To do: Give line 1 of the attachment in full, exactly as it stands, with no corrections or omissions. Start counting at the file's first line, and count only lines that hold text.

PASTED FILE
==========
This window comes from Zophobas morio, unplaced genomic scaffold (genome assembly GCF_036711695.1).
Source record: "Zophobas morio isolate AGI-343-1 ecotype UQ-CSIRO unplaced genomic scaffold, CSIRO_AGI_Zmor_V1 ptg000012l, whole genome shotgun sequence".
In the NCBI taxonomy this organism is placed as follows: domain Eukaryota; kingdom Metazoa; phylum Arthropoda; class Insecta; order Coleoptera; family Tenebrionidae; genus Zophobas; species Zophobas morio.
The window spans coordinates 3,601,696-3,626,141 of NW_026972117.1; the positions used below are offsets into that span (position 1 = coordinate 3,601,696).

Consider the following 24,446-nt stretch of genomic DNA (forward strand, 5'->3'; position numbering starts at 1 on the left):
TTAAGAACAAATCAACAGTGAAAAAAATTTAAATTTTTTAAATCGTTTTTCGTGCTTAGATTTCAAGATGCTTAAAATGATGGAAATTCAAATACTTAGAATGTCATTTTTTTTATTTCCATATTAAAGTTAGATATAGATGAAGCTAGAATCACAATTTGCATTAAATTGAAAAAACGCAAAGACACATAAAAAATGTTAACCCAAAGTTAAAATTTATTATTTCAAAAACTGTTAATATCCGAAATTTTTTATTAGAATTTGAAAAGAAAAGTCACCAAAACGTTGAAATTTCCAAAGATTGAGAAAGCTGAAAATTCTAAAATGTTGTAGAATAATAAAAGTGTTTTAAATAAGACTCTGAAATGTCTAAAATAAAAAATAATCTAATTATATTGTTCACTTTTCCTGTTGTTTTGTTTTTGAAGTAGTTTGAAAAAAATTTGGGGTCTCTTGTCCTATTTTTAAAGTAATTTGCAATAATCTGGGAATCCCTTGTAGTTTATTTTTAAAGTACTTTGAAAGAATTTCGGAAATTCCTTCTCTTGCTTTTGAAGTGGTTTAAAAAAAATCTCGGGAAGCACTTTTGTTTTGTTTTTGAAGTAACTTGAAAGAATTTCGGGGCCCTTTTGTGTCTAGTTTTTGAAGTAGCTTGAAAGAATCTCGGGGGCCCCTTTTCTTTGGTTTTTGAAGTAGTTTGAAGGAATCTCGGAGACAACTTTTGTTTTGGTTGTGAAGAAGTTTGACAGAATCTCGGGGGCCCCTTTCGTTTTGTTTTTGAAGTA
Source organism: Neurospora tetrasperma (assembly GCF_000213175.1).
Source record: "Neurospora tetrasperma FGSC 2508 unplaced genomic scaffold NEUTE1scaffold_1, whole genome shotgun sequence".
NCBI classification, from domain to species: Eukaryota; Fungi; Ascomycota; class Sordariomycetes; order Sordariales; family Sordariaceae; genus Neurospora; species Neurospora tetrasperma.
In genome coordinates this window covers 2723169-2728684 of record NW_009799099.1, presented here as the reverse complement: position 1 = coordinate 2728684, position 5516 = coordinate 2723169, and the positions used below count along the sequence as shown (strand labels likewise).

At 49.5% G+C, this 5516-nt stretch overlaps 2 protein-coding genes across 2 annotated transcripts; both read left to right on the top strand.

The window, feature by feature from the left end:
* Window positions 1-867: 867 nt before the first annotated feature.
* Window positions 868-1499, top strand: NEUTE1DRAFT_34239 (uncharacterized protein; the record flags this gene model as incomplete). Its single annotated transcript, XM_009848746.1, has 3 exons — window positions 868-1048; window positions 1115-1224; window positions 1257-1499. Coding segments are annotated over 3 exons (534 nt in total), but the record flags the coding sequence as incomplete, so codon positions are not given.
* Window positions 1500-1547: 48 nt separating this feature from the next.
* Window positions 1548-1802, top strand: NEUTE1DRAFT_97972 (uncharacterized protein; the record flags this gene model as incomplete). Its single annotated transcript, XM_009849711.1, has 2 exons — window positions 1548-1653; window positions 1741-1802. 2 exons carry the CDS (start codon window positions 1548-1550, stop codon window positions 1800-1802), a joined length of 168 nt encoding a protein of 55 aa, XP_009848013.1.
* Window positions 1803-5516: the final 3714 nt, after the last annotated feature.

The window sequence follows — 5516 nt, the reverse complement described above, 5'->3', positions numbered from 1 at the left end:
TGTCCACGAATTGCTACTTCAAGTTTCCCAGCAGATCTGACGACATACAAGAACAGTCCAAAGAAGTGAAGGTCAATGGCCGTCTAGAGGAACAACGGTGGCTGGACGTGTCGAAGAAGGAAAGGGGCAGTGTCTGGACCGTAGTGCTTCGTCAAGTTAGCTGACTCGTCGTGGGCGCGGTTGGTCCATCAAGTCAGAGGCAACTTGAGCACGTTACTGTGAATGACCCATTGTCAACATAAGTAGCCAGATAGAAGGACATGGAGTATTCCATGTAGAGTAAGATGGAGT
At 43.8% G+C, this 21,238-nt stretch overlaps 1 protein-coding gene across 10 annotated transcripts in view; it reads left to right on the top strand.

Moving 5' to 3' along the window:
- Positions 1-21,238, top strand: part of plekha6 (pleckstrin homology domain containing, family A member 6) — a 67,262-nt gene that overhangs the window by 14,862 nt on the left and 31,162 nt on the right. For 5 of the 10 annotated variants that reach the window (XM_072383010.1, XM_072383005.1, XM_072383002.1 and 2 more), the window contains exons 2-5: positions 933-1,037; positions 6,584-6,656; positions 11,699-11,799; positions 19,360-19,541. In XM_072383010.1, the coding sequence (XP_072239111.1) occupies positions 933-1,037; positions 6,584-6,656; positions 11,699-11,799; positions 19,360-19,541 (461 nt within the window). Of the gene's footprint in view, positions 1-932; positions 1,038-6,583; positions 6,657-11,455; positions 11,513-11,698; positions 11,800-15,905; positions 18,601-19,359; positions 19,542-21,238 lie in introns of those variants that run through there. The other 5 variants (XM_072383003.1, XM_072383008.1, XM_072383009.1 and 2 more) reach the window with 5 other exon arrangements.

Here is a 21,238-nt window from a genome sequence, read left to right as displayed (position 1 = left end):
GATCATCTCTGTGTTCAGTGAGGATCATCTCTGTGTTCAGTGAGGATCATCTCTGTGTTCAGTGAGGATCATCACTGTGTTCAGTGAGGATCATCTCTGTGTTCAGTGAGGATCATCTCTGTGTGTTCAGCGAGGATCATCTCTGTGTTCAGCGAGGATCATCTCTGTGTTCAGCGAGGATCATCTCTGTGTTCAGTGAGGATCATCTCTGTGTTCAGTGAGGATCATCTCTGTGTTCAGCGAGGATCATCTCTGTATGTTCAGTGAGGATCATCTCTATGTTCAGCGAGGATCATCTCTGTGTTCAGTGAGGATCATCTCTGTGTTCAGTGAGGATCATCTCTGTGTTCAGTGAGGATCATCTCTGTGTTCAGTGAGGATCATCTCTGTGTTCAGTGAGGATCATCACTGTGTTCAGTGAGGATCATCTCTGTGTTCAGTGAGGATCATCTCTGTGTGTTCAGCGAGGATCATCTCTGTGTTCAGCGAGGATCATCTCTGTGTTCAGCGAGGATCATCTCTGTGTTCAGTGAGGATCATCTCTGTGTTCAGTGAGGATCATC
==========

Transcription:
This window comes from Zophobas morio, unplaced genomic scaffold (genome assembly GCF_036711695.1).